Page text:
Here’s what I tried. Rather than developing generalized descriptions for each score/category, I only described the success in each category (what might typically go in the “A” column of an analytic scoring rubric). I avoided categories that were not relevant to the skills I was assessing. (No categories for “organization” or “mechanics,” etc.)

  • The paragraph focuses on the question/task (characterizing the effect of syntax on the student’s reading experience)
  • The syntax analysis applies accurate knowledge of the concepts and terms covered in class, and does not stray into irrelevant observations
  • The analysis is presented with clarity and specific detail, rather than relying on generalizations and assumptions
  • The analyzed observations directly support the student’s claims about their reading experience.

With that set up, I pulled out my set of highlighters. I chose a color for each category — orange, green, blue, pink. And I made it my job to find and flag evidence for each category in the student’s paragraph.

I found I needed a strategy for more holistic comments, or for highlights that I felt needed some explanation. So I developed the additional strategy of marking a “square” in the appropriate color, like a kind of footnote, to help the students connect the comment to the appropriate category.

The Result: A More Useful Feedback Instrument

The result was a rubric that was more than just a “justification” of my scores in the different categories. It guided my thinking to be more inductive: I was able to use the highlighting to visually review the evidence influencing my score for each category.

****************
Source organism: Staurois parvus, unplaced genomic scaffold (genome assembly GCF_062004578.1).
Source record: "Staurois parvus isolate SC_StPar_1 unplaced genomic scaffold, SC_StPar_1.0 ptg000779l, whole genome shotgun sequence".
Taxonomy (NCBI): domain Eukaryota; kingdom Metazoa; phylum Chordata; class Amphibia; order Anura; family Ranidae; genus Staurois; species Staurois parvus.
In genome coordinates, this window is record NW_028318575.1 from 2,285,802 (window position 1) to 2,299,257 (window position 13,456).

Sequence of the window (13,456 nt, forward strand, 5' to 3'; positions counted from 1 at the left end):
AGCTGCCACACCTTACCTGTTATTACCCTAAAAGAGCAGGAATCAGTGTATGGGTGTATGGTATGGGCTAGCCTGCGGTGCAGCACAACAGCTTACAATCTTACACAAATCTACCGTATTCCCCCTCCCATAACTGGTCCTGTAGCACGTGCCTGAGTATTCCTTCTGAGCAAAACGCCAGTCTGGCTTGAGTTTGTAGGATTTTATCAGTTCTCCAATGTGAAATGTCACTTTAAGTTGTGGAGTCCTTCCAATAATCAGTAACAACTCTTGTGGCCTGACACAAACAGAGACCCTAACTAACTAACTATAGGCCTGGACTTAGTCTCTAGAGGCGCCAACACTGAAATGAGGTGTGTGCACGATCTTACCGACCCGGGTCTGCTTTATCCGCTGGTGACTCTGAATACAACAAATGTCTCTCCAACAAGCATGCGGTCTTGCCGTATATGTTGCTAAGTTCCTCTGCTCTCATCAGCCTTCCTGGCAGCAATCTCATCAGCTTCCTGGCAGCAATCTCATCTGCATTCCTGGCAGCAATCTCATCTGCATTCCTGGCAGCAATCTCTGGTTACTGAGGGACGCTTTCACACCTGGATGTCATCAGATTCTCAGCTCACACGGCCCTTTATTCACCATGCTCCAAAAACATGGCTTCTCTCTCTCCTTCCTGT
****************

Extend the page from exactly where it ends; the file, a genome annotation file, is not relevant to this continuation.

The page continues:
And finally, it was a more useful feedback instrument for my students. The student in the pictured example received a B+. But, the highlighting presented the areas they could focus their attention on for each category. I made the important decision NOT to explain if each highlight was pointing out something positive or negative. My goal was that a student wishing to revise would have to analyze and reflect on those highlighted areas to decide which ones to revise, and how.

And as a result, in fact, a good number of students initiated follow-up conversations. We were able to form quick-and-dirty revision plans that left them feeling (I think) more agency surrounding how they were being assessed.

Was it Worth the Effort?

Was grading with four highlighters more work? Yes. But hear me out.

When it comes to grading, I’m always thinking about time spent vs. value. Nothing is more frustrating that spending hours and hours writing carefully worded holistic comments — only to have the student flip to the end, check the grade, and chuck the paper in the trash.

I get the appeal, therefore, of the ASR. Scoring on a classic analytic scoring rubric reduces the teacher’s time investment. But also it reduces the value of the feedback, for those students who wish to use it and improve.

I found that grading with this highlighter method was somewhere in between in terms of time investment. But based on the number of productive follow-up conversations, much more valuable to the students for the “price” of time spent. To close, here’s an informal, unscientific graph: